“Was this a huge mistake? We had been up for 20 hours, but it wasn’t then that the question was asked. The flight was fine, and in an effort to be cautious of our budget we had opted to take the bus into town instead of a taxi, which would save us $80CAD. The bus ran every 15 minutes so we thought, like morons, that we would just hop on the bus at the airport and transfer into the city centre. We did not for some reason, consider that the majority of passengers on every other flight would all also want to just hop on the bus, leading to utter chaos at the bus stop. I loves me a line up and that just isn’t a thing in most parts of the world. The deal was this — I would put three large suitcases onto the bus and Tyler would put his elbows up and get a seat. An hour later we were on, and just about to be stuck in traffic with a baby screaming at the top of his lungs the entire time. It wasn’t then that the question was asked, either.
After arriving at the Termini in Rome — with a new plan of I will hold Baby by the wall, and Tyler will get the luggage — I suggested we get a taxi from there. Enough was enough, surely, and “I am soooo tired, Tyler.” The reply would be regretted and apologized for well into the evening, a reply that sounded an awful lot like “It will be good for us to walk.”
I’m not sure if like my dad, Tyler opted to pack literal weights in his carry on (side note: my dad packs them for scuba, I still am not sure what was in Tyler’s?), but I had my 40lb backpack on my back, his 50lb carry on on my front, and two sweaters, and Tyler had a baby on the front, his 40lb backpack on his back, a rolling 55lb suitcase filled entirely of diapers/wipes/bottles/formula, and the diaper bag. It was about 1.2 kms into that walk, you know, the one that was dead quiet the whole time, that the question was asked. Tyler replied a somber “I don’t know” and we continued to walk in silence past beautiful parks, stunning architecture, and more pizza restaurants than even we could take on.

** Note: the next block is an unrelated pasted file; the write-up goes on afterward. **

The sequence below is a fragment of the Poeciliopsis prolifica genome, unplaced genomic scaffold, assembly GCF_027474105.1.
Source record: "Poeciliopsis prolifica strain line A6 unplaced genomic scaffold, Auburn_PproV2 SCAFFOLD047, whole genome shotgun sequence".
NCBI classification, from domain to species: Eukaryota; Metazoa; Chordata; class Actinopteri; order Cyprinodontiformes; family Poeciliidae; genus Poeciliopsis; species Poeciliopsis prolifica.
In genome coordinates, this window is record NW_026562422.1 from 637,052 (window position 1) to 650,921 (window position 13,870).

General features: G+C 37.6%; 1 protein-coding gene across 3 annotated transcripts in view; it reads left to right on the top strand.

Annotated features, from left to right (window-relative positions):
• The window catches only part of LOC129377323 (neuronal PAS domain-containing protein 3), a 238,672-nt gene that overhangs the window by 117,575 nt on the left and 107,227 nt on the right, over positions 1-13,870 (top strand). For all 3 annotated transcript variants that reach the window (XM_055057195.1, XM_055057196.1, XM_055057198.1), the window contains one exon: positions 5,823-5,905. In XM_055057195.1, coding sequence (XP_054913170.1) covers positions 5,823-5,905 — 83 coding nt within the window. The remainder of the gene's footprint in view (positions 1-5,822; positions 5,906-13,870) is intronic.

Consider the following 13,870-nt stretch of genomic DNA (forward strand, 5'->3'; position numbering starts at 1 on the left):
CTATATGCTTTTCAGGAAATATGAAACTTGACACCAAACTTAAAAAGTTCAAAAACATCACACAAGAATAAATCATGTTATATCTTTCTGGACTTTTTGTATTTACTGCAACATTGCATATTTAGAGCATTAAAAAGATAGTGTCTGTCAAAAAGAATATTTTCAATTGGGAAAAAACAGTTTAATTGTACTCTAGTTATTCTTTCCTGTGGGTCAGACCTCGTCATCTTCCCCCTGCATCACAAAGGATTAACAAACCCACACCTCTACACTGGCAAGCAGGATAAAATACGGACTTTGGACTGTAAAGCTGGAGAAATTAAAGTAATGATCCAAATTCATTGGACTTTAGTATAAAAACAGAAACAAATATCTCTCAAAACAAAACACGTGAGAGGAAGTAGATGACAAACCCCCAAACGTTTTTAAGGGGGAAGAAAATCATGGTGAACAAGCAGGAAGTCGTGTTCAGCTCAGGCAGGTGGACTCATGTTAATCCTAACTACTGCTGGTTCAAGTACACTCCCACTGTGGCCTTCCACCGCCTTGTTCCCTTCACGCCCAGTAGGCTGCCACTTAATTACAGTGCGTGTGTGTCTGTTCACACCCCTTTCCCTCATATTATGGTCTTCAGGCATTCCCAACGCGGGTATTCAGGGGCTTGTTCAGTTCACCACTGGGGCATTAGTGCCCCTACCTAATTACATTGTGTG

Ok, the bright side. Our apartment is fabulous. We are down the street from Trevi Fountain (and not “oh ya, down the street” but turn-right-out-the-front-door-walk-about-20-seconds-past-three-gelato-shops down the street). It’s a clean and sunny corner unit, and is in a charming building that has one of those 20 foot high front doors that are so prevalent in Europe.
We’re in Rome. Have you been to Rome? If so, there’s not much more that needs to be said. If you haven’t, I can’t fully describe its magic. Every meal you eat is delicious, and every coffee you drink is perfect; it is acceptable to eat ice cream anytime of day, and Nutella is always a flavour that is available; around each corner is a surprise — a beautiful building, an open square, ANOTHER GELATO SHOP — and each is as good or better than the last, and all of this is happening somehow with the faint sound of accordion in the background, from a busker. It’s perfect, and that’s just day time. When the twinkly lights start, and the streets are filled with diners, overflowing from restaurants, it’s arguably the most romantic city in the world.
Two more bright-sides, and then I’ll stop rambling, I promise.
First, good news women of my family! Every woman over 65 in Rome is also telling us how to raise our baby. We were told that Rome loves babies and they weren’t kidding. We had noticed in the day time that it was actually Roman men that love babies. The gentleman who checked us into our apartment replied “they are pure, they are saints” as a part of his answer that yes, you could change their diaper anywhere in the street (since bathrooms and change stations aren’t readily an option…he had only seen one change station and it was at the Vatican). As the day went on, it kept getting more and more funny — police at the airport had fawned over Baby, and a 20-something year old busker actually stopped his performance to come and smile saying “I love you baby!” But in the evening, the women came out. Oh my gosh. One lady came over when he was eating,and scolded us for not having socks on him, then took our receiving blanket and wrapped him up appropriately. Another physically took him out of Tyler hands to demonstrate how we should be holding a baby, and a frail 80-ish year old women mimed “can I kiss him?” before planting a big kiss on the top of his head. Ha. Such a hoot.
The last great part about our first full day here? After pushing through and being awake for 32 hours to try to avoid jet lag (and worrying every time Baby slept at his usual sleep-times), Baby slept for nine hours straight through the night, and we all woke up at 9 am local time. Did we just beat jet lag with an infant?
So, in answer to the question: definitely not. As my grandma Joanie always says “everything is better on day two of travel.”
J, T, and the Good King